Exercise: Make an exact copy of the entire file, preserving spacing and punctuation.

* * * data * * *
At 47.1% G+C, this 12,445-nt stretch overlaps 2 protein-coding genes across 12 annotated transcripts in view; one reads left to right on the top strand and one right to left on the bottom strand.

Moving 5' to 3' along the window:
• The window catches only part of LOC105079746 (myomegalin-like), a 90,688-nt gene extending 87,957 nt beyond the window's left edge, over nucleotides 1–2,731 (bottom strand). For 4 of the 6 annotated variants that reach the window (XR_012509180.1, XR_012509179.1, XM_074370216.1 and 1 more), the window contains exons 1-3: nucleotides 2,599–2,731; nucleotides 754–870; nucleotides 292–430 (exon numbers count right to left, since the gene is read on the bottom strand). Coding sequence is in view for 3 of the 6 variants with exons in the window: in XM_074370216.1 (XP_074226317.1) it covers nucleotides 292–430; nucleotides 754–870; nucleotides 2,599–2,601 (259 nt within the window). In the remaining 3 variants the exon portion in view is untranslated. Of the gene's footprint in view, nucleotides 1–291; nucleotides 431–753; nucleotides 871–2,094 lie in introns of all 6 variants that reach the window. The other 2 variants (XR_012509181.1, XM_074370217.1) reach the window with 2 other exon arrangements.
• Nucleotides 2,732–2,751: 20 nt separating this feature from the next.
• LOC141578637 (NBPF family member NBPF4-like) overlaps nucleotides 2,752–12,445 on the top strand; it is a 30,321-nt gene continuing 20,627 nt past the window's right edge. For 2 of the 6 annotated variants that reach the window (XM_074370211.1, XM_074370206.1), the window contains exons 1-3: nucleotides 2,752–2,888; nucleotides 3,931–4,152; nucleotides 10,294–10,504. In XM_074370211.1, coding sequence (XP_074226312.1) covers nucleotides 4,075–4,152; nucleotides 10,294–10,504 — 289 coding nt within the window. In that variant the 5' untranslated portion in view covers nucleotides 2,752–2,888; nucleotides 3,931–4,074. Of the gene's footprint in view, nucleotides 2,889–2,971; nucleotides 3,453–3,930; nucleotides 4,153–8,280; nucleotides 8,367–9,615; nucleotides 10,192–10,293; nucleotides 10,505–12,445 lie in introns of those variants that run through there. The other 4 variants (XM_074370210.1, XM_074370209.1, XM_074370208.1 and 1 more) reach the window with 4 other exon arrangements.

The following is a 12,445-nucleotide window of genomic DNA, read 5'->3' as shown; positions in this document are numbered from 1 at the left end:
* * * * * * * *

At 47.1% G+C, this 12,445-nt stretch overlaps 2 protein-coding genes across 12 annotated transcripts in view; one reads left to right on the top strand and one right to left on the bottom strand.

Moving 5' to 3' along the window:
• The window catches only part of LOC105079746 (myomegalin-like), a 90,688-nt gene extending 87,957 nt beyond the window's left edge, over nucleotides 1–2,731 (bottom strand). For 4 of the 6 annotated variants that reach the window (XR_012509180.1, XR_012509179.1, XM_074370216.1 and 1 more), the window contains exons 1-3: nucleotides 2,599–2,731; nucleotides 754–870; nucleotides 292–430 (exon numbers count right to left, since the gene is read on the bottom strand). Coding sequence is in view for 3 of the 6 variants with exons in the window: in XM_074370216.1 (XP_074226317.1) it covers nucleotides 292–430; nucleotides 754–870; nucleotides 2,599–2,601 (259 nt within the window). In the remaining 3 variants the exon portion in view is untranslated. Of the gene's footprint in view, nucleotides 1–291; nucleotides 431–753; nucleotides 871–2,094 lie in introns of all 6 variants that reach the window. The other 2 variants (XR_012509181.1, XM_074370217.1) reach the window with 2 other exon arrangements.
• Nucleotides 2,732–2,751: 20 nt separating this feature from the next.
• LOC141578637 (NBPF family member NBPF4-like) overlaps nucleotides 2,752–12,445 on the top strand; it is a 30,321-nt gene continuing 20,627 nt past the window's right edge. For 2 of the 6 annotated variants that reach the window (XM_074370211.1, XM_074370206.1), the window contains exons 1-3: nucleotides 2,752–2,888; nucleotides 3,931–4,152; nucleotides 10,294–10,504. In XM_074370211.1, coding sequence (XP_074226312.1) covers nucleotides 4,075–4,152; nucleotides 10,294–10,504 — 289 coding nt within the window. In that variant the 5' untranslated portion in view covers nucleotides 2,752–2,888; nucleotides 3,931–4,074. Of the gene's footprint in view, nucleotides 2,889–2,971; nucleotides 3,453–3,930; nucleotides 4,153–8,280; nucleotides 8,367–9,615; nucleotides 10,192–10,293; nucleotides 10,505–12,445 lie in introns of those variants that run through there. The other 4 variants (XM_074370210.1, XM_074370209.1, XM_074370208.1 and 1 more) reach the window with 4 other exon arrangements.

The following is a 12,445-nucleotide window of genomic DNA, read 5'->3' as shown; positions in this document are numbered from 1 at the left end: